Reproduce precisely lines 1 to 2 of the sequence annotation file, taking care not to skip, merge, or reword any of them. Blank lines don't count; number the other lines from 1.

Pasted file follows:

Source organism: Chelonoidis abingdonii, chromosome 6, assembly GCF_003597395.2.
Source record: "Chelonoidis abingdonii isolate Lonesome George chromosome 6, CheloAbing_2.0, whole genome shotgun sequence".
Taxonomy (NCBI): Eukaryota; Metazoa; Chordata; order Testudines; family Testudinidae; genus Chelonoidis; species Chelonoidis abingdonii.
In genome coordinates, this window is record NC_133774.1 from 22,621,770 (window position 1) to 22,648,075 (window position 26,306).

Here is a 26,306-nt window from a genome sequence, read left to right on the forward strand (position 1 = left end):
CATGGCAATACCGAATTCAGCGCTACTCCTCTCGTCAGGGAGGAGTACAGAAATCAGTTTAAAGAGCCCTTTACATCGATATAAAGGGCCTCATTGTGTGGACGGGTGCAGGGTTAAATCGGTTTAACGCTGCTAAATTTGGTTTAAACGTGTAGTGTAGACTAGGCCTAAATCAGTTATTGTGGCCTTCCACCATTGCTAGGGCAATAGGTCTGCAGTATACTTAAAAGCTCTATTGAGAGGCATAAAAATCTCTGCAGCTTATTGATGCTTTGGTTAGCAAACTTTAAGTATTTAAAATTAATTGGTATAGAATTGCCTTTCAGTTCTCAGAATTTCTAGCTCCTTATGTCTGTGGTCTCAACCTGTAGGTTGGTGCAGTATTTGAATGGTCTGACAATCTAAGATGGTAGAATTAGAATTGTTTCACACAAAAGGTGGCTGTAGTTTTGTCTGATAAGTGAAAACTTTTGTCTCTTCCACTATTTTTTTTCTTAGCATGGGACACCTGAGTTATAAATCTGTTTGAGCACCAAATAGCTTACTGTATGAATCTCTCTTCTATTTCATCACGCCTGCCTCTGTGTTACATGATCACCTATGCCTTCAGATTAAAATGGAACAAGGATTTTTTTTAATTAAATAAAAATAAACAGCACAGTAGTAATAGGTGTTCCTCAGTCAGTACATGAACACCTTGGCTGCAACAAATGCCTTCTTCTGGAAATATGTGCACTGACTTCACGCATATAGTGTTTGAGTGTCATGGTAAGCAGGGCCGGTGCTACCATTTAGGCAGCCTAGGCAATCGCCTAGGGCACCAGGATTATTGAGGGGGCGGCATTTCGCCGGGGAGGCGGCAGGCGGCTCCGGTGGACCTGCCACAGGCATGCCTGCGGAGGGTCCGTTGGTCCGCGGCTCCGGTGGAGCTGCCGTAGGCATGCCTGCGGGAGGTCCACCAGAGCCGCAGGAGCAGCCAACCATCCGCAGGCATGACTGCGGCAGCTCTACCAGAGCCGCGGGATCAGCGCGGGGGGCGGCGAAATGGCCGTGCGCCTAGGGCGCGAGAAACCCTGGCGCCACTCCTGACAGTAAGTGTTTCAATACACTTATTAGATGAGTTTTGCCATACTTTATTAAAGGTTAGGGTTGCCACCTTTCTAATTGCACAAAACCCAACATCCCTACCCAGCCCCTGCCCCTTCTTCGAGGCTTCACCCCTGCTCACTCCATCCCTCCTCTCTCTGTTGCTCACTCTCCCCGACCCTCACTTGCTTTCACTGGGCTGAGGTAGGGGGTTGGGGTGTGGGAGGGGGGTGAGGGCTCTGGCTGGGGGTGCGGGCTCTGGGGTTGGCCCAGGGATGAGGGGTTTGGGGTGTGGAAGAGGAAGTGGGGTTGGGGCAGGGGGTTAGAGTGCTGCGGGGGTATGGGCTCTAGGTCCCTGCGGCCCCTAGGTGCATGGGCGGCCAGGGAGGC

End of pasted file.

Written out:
Source organism: Chelonoidis abingdonii, chromosome 6, assembly GCF_003597395.2.
Source record: "Chelonoidis abingdonii isolate Lonesome George chromosome 6, CheloAbing_2.0, whole genome shotgun sequence".